The strange journey of the arctic owls that landed in Spain

The Principality of Asturias in northwestern Spain has two new, very recognizable neighbors for experts in birds of prey or Harry Potter fans. It is a pair of snowy or Arctic owls, two white specimens with some black spots and large amber eyes, who since last weekend have been spotted in the Gozón area, a coastal area near Cape Peñas.

These animals live in ecosystems very different from that of Asturias, with ornithologists and specialists wondering how they have been able to reach these latitudes. Curious people from all over Spain have now come to Asturias to see the owls for themselves.

The first sighting of one of them occurred last Saturday, and immediately the photos and information began to flow through social networks and telephones, to the point that it has attracted the attention of the media.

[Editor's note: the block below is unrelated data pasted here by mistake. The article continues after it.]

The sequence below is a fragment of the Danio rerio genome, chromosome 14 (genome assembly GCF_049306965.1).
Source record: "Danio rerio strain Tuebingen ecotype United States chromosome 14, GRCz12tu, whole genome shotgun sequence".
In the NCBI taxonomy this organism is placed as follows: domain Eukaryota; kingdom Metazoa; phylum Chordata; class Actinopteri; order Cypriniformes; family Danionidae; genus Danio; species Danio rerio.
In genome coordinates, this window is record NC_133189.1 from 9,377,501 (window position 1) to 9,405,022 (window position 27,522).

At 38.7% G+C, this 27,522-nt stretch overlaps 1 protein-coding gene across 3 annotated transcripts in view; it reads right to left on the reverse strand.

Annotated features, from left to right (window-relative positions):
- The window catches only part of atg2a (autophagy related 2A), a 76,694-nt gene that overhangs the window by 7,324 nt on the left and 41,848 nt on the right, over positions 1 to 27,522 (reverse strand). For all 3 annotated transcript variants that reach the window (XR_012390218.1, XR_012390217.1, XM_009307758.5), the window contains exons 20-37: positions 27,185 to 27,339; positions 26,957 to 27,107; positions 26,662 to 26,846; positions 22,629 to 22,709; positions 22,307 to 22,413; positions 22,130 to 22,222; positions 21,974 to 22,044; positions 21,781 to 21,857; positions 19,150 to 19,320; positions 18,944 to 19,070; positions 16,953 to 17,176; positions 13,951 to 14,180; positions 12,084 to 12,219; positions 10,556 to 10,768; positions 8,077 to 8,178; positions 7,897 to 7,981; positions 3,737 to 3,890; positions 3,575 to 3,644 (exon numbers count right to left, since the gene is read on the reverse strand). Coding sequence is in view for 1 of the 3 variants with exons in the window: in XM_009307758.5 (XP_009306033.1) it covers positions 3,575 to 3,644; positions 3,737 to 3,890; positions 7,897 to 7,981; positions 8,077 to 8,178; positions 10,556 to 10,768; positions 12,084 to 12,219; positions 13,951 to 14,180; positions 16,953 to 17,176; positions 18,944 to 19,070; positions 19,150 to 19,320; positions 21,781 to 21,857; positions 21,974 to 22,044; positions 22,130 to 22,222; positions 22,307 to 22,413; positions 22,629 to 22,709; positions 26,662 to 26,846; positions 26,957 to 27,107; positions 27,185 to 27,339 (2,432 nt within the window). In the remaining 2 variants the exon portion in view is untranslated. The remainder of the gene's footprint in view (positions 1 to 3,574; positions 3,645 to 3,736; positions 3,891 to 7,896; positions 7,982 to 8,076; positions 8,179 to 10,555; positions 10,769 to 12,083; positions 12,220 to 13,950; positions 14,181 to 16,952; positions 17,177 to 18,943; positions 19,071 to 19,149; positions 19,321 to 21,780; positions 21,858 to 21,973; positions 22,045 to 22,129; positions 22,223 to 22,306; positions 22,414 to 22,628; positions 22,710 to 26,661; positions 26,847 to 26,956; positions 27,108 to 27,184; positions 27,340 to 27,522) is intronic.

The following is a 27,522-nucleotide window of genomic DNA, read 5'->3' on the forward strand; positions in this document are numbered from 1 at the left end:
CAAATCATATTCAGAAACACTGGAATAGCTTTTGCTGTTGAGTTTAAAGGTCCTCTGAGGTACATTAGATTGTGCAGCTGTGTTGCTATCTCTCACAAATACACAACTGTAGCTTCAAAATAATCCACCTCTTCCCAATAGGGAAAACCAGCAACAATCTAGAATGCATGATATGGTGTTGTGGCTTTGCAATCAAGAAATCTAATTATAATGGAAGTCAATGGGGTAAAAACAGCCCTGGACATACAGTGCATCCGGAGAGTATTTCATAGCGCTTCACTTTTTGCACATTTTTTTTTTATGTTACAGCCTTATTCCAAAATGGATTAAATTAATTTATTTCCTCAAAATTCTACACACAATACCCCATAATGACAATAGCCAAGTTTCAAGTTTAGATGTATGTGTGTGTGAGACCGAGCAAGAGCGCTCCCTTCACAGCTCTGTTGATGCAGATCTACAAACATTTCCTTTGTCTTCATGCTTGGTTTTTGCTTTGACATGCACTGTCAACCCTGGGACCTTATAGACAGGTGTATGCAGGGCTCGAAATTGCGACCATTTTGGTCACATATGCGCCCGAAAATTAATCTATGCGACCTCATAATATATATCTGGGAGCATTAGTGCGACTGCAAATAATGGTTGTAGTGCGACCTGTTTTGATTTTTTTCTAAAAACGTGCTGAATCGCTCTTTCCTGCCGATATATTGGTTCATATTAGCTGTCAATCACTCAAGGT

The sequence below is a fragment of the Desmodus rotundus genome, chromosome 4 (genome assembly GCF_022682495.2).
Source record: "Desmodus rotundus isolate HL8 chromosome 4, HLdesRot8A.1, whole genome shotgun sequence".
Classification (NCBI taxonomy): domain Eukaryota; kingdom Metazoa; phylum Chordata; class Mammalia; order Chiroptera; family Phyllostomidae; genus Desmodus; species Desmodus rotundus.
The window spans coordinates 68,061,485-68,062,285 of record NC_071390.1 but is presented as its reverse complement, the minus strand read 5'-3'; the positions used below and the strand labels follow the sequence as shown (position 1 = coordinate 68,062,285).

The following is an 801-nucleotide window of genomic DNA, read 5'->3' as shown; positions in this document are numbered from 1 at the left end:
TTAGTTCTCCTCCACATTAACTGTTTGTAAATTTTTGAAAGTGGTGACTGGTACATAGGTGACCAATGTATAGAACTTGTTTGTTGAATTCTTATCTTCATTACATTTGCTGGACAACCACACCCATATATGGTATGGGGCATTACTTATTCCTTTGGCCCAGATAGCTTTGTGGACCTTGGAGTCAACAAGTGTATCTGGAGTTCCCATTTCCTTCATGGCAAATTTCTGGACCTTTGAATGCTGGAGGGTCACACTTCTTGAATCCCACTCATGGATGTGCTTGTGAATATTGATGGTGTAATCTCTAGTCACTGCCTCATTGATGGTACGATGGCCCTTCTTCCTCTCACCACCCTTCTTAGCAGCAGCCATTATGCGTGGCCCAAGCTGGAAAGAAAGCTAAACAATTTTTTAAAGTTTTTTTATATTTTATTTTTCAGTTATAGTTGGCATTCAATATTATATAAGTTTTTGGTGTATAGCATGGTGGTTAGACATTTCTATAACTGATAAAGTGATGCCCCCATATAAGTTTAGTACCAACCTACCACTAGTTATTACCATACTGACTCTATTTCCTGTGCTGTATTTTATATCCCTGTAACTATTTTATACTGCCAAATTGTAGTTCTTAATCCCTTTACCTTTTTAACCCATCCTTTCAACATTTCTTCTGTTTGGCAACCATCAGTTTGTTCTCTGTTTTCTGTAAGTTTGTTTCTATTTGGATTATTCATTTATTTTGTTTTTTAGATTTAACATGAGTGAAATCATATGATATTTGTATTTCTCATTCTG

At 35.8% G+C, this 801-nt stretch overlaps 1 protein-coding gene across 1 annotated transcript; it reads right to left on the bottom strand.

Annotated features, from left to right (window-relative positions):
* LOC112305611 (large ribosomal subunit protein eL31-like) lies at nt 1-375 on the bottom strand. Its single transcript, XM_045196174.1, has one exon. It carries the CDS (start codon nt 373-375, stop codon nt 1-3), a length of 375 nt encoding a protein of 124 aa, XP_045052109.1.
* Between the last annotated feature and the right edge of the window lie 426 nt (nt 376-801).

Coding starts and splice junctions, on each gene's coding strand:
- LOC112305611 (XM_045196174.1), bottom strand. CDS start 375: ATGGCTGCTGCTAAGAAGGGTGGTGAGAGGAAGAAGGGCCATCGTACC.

The two owls have become accustomed to the Asturian environment and maintain their twilight hunting routines. The owl’s normal habitat is the tundra – a polar region of low vegetation – either in Greenland, northern Europe, or North America. Since the birds are not great migrants, the thought is that they may have rested on a boat to get this far south.

Doctor of biology and head of species conservation at SEO / BirdLife Nicolás López explains that the southernmost latitudes that snowy owls can frequent never go beyond the north of the United Kingdom or Scandinavia.
López says that the boat theory is more than sensible, given that all kinds of birds, including griffon vultures, often stop on ships that cross the Strait of Gibraltar heading for the African heat.

The belief is that the birds will use their time in Asturias to feed and gain weight before attempting to follow their instincts and make the grueling trip back north. In the meantime, they ask that people respect the birds and leave them alone.

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